Head to Head
Conversations on Politics, Policy in the Golden State
President Trump is Right:
Americans Should Come First
In recent weeks, President Donald Trump’s immigration executive actions have dominated the news cycle. Nothing has created more furor than Trump’s order to impose temporary restrictions on refugee resettlement.
While the outcries have been focused on how restricting refugee entry violates the United States’ presumed moral commitment to help the world, little has been said about the link between more immigrants, specifically refugees, and Americans’ employment opportunities.
Refugees, like most legal immigrants, receive employment authorization documents that allow them to compete with Americans in an increasingly tight labor market. Employers view immigration, which creates a larger labor pool, as a bonanza.
In its outraged response to Trump, Starbucks announced that it would hire 10,000 refugees globally. But here in California, those barista jobs are perfect for the part-time student saving for tuition or the homemaker looking to supplement the family income. Trump is right: Americans should come first.
Over the last two decades, legal immigration has averaged over one million annually with California a primary destination. Written another way, every year one million legally authorized workers enter the labor market. Employers are especially enamored of guest worker programs, the so called temporary or nonimmigrant visa categories that have dramatically expanded over the years.
At the same time, Congress has done little to end illegal immigration. These immigration actions and non-actions have hurt California’s workers and depressed wages for millions. The more available workers, the better it is for employers, but the worse it is for the unemployed, the marginally employed, or the employees that deserves a wage increase.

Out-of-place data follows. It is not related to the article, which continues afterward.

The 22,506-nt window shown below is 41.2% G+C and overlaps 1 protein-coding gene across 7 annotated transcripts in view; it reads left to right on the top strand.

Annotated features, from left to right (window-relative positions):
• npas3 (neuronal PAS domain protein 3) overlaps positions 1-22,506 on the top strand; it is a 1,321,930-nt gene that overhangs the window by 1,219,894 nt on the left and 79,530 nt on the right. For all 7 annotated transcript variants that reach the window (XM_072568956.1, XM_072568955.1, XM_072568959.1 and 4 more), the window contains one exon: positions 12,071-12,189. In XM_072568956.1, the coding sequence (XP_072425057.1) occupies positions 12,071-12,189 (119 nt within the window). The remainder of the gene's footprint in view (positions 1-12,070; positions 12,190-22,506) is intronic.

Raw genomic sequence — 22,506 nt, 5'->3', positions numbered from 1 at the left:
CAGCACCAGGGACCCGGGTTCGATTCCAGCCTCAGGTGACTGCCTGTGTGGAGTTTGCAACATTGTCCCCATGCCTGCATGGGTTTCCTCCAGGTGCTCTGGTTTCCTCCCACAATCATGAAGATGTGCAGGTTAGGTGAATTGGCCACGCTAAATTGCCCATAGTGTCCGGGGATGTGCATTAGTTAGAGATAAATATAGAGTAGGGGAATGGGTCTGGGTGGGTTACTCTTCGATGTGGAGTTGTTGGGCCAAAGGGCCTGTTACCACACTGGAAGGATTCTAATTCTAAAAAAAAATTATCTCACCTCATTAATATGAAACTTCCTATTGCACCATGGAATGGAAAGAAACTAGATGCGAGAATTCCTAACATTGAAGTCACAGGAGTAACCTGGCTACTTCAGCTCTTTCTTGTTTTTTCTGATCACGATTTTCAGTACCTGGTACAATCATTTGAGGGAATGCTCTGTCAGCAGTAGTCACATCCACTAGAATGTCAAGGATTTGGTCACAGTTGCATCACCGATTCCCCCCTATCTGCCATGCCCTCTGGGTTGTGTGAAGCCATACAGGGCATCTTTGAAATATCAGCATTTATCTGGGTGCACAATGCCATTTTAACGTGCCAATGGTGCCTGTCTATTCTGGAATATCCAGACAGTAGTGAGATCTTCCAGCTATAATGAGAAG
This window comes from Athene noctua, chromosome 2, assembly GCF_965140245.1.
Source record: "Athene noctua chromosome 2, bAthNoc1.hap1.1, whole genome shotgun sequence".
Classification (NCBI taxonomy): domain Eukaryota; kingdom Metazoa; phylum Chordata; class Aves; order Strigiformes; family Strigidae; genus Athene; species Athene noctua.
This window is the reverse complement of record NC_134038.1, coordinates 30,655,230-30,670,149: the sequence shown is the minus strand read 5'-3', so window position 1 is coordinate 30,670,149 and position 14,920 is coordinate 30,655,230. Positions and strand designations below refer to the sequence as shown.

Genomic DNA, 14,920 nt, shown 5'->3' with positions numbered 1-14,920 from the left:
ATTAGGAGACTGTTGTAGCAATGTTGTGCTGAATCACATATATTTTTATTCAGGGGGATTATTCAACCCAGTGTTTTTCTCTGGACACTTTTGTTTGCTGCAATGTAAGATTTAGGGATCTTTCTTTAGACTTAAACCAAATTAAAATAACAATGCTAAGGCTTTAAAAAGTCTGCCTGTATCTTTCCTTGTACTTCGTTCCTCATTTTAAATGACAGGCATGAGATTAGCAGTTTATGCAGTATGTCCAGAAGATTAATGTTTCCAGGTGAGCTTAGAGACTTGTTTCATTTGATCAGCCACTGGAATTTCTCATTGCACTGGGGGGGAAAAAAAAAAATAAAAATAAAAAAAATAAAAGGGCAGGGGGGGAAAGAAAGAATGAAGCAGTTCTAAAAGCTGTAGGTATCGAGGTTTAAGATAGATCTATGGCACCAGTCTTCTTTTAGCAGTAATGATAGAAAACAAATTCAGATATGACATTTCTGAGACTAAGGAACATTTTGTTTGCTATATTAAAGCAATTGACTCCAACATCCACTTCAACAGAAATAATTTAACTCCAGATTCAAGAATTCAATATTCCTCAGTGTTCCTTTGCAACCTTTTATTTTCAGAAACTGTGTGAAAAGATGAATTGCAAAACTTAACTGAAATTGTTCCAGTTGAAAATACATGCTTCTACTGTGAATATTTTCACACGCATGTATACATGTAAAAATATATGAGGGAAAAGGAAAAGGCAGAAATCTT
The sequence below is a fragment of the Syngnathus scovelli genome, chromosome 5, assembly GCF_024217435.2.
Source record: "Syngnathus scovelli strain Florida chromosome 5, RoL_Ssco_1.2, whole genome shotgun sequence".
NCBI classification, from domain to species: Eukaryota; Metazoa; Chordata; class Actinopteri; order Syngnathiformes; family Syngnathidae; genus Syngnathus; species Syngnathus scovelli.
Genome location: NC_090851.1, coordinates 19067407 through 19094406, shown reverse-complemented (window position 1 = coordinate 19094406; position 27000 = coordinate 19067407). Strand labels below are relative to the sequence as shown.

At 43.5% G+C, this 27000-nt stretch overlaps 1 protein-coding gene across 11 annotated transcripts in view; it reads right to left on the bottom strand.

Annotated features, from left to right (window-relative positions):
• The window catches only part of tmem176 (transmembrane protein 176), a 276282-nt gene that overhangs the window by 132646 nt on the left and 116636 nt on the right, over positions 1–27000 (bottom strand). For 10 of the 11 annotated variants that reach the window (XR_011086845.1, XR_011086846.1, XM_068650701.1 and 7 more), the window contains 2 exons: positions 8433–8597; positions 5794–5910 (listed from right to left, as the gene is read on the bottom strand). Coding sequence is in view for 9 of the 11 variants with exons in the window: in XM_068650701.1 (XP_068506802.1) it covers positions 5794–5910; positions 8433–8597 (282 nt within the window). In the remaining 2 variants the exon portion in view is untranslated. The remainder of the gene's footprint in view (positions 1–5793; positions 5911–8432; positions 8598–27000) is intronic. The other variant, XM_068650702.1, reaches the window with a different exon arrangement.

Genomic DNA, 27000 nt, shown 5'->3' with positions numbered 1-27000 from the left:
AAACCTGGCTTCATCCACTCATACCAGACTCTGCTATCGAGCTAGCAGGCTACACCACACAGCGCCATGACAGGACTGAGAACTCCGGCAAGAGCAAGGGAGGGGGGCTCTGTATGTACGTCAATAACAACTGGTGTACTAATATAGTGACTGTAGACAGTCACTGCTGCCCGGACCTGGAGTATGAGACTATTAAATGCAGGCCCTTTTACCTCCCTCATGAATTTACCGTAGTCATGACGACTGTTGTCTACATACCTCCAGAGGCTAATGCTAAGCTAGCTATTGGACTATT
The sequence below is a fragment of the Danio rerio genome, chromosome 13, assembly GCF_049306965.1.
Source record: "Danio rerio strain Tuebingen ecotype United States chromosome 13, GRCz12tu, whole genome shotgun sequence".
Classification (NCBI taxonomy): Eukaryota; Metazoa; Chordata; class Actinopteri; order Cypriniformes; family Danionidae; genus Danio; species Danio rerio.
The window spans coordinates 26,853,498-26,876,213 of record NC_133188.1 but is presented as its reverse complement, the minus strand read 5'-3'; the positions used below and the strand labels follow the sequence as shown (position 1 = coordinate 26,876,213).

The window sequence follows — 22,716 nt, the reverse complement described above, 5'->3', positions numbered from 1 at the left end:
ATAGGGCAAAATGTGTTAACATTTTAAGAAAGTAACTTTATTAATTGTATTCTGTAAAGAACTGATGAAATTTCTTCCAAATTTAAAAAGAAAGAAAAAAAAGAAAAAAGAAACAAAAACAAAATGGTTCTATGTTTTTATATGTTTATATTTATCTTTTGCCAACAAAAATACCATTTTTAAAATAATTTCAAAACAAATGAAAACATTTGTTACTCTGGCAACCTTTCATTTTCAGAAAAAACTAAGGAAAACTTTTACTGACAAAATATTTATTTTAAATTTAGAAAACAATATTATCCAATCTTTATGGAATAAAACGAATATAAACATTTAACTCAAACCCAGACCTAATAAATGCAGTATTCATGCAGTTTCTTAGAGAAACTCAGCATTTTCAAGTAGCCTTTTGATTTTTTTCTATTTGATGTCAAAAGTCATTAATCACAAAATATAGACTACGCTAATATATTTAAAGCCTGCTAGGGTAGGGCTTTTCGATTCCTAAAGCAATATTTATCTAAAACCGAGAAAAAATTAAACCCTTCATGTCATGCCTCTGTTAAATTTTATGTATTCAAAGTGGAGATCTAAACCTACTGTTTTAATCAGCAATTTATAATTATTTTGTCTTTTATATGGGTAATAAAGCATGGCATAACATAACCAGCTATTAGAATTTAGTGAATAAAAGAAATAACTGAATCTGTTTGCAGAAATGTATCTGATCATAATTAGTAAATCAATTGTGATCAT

The visa system has flooded the market with workers. A sampling: the H-1B, and its cousins, the H-1B1, the H-1B2, and the H-1B3 for “specialty workers”; the H-2A and H-2B for seasonal agricultural workers and temporary non-agriculture workers, the L-1A and L-1B for international transfers; and the O for “extraordinary talents.” Silicon Valley continuously lobbies for more H-1Bs even though large-scale layoffs within the industry have increased dramatically since 2015.
Employers claim that they need the huge influx of international workers because so few Americans are available or qualified. But the statement is preposterous on its face. For example, the State Department, disguising it as the summer exchange/work travel program (SWT), issues more than 100,000 J-1 visas to international college students who wind up working at the nation’s beaches, national parks, upscale restaurants, and golf resorts.
Assuming a fair wage and an equal playing field, American kids will work at Yosemite or Disney World. But because employers are exempt from paying SWT participants’ Social Security, Medicare, or federal unemployment taxes, they prefer to hire international students.To help American workers, Trump should cap legal immigration limits at 250,000 their pre-1965 average, and end the numerous visa categories that allow foreign nationals to compete with citizens for increasingly fewer decent jobs.